Bangka island or sometimes Banka, is an island that lying on east of Sumatra, Indonesia. Bangka is an island province together with Belitung Island. Bangka lies just east of Sumatra, separated by the Bangka Strait; to the north lies the South China Sea, to the east, across the Gaspar Strait, is the island of Belitung, and to the south is the Java Sea.
The majority of the inhabitants are Malays and Chinese, mostly Hakkas. The population is split between those work on the tin mines, palm oil plantations, rubber plantations, fisherman and those who work on pepper farms.
Bangka was ceded to Britain by the sultan of Palembang in 1812, but in 1814 it was exchanged with the Dutch for Cochin in India. The island was occupied by the Japanese from February 1942 to August 1945. It became part of independent Indonesia in 1949. The island, together with neighboring Belitung, was formerly part of South Sumatra (Sumatera Selatan) province, but in 2000 the two islands became the new province of Bangka-Belitung.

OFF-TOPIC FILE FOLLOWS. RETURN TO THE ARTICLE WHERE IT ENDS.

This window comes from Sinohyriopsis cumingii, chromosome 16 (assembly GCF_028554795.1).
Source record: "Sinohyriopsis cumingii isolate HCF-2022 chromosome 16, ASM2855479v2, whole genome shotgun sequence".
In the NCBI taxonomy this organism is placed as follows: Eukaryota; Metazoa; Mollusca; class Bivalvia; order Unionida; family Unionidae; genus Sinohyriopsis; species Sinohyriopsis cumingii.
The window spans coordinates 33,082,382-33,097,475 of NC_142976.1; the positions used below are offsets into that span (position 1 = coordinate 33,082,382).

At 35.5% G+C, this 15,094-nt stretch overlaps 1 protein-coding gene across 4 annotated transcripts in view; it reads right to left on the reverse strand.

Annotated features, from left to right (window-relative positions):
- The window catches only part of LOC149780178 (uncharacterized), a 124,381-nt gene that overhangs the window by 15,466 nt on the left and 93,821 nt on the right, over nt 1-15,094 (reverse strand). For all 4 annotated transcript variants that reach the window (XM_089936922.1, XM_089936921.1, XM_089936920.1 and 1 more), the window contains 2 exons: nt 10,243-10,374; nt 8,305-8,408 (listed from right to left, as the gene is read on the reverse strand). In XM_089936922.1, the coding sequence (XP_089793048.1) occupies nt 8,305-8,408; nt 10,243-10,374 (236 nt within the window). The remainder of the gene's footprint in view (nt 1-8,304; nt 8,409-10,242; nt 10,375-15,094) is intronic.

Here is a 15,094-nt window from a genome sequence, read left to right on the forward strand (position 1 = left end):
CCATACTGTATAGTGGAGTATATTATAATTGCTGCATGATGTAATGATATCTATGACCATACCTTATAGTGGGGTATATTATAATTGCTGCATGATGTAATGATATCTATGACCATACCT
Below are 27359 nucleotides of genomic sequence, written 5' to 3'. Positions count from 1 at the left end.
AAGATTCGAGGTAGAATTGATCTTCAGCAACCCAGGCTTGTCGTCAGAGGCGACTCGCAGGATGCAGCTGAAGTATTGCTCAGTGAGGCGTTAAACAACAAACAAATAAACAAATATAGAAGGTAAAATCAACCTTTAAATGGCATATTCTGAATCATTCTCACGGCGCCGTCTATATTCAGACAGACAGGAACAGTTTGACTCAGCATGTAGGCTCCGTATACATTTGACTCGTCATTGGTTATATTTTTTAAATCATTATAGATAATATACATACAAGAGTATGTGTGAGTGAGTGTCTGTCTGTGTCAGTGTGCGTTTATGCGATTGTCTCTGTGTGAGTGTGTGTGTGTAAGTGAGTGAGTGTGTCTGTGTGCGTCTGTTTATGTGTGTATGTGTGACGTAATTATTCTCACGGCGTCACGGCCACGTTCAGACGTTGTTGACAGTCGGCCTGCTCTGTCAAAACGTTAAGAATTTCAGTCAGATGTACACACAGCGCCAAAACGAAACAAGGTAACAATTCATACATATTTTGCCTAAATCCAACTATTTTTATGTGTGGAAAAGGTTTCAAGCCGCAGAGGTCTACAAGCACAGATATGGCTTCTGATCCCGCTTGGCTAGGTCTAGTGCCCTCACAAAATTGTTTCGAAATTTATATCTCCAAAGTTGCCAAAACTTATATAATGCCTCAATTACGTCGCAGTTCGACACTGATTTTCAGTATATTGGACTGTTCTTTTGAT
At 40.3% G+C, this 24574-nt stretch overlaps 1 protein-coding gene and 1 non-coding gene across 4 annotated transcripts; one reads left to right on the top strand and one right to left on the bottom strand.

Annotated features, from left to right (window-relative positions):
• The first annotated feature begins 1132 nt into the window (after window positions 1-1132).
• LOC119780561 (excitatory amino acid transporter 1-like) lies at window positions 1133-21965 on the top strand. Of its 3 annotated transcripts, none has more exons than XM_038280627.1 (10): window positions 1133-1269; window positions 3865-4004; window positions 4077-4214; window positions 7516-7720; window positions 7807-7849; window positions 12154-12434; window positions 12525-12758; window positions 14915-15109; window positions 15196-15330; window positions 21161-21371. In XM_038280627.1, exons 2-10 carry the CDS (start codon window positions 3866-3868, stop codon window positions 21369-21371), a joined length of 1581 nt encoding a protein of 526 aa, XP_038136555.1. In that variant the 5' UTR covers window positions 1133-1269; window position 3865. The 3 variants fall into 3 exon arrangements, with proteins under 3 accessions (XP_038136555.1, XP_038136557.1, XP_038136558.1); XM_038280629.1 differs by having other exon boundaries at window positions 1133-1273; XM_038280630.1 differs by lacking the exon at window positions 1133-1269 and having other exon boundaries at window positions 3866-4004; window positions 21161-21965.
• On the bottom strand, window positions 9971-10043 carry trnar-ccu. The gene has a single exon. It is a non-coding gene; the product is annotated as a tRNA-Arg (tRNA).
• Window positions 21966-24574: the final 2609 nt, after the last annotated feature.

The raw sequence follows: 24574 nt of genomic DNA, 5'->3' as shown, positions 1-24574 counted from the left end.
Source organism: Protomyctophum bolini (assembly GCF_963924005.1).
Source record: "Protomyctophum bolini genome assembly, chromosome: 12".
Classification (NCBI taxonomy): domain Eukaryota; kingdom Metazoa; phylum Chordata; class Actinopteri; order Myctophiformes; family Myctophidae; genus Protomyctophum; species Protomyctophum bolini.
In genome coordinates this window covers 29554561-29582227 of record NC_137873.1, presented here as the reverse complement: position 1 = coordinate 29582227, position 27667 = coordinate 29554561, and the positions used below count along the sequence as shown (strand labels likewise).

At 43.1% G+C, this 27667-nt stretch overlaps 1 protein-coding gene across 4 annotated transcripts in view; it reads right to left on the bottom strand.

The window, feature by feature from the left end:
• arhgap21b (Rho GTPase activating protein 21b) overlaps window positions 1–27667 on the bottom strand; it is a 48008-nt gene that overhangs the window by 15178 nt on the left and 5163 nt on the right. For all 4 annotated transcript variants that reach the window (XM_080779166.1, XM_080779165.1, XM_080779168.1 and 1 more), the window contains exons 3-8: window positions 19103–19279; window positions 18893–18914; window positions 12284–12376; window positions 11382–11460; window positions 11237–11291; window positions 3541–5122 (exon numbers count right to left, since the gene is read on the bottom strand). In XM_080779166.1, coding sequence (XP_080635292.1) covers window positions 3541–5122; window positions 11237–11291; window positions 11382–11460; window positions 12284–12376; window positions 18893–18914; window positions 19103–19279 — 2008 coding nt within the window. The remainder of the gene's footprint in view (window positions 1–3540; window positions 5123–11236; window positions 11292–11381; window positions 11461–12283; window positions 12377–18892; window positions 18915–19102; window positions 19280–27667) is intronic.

The word Bangka, according to Bangka people implies “old” or “very old”, so the island of Bangka can be interpreted as an “old island”. When referring to the mineral content found in this area, Bangka island contains many mineral mining materials that would occur from natural processes prevailing over millions of years. One example is the tin mining materials, therefore the people call it as the island of Bangka, which refer to tin.
Looking at the tourism attraction, Bangka island is also has the natural beauty of the beach with a characteristic size of the stones. Although, the island of Bangka is less popular compared with his brother Belitung Island, this exotic island is still worth to be visited for the natural sightseeing around the beaches, forest and local people in some remote area.